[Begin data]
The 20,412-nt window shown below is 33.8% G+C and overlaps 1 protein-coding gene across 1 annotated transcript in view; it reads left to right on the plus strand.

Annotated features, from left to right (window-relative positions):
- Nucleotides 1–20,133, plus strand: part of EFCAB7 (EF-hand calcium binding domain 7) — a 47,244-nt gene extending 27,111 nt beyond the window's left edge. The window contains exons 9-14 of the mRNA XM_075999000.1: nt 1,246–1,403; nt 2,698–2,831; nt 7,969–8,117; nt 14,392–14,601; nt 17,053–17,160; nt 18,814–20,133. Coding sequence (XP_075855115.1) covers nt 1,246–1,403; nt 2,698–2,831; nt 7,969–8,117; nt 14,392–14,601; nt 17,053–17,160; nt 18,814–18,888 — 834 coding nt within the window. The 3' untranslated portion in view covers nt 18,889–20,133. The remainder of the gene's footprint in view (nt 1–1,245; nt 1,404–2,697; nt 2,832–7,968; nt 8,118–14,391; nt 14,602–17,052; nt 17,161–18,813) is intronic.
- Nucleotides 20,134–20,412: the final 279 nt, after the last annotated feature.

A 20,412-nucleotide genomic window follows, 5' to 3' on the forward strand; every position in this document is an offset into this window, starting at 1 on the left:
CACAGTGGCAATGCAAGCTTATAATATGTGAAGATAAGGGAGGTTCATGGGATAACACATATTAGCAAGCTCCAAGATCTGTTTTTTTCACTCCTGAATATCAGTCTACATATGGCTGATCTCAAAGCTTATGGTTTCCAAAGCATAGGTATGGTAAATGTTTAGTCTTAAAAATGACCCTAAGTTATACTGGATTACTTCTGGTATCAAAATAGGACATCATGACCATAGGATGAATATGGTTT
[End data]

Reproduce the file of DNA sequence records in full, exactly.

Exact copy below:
The 20,412-nt window shown below is 33.8% G+C and overlaps 1 protein-coding gene across 1 annotated transcript in view; it reads left to right on the plus strand.

Annotated features, from left to right (window-relative positions):
- Nucleotides 1–20,133, plus strand: part of EFCAB7 (EF-hand calcium binding domain 7) — a 47,244-nt gene extending 27,111 nt beyond the window's left edge. The window contains exons 9-14 of the mRNA XM_075999000.1: nt 1,246–1,403; nt 2,698–2,831; nt 7,969–8,117; nt 14,392–14,601; nt 17,053–17,160; nt 18,814–20,133. Coding sequence (XP_075855115.1) covers nt 1,246–1,403; nt 2,698–2,831; nt 7,969–8,117; nt 14,392–14,601; nt 17,053–17,160; nt 18,814–18,888 — 834 coding nt within the window. The 3' untranslated portion in view covers nt 18,889–20,133. The remainder of the gene's footprint in view (nt 1–1,245; nt 1,404–2,697; nt 2,832–7,968; nt 8,118–14,391; nt 14,602–17,052; nt 17,161–18,813) is intronic.
- Nucleotides 20,134–20,412: the final 279 nt, after the last annotated feature.

A 20,412-nucleotide genomic window follows, 5' to 3' on the forward strand; every position in this document is an offset into this window, starting at 1 on the left:
CACAGTGGCAATGCAAGCTTATAATATGTGAAGATAAGGGAGGTTCATGGGATAACACATATTAGCAAGCTCCAAGATCTGTTTTTTTCACTCCTGAATATCAGTCTACATATGGCTGATCTCAAAGCTTATGGTTTCCAAAGCATAGGTATGGTAAATGTTTAGTCTTAAAAATGACCCTAAGTTATACTGGATTACTTCTGGTATCAAAATAGGACATCATGACCATAGGATGAATATGGTTT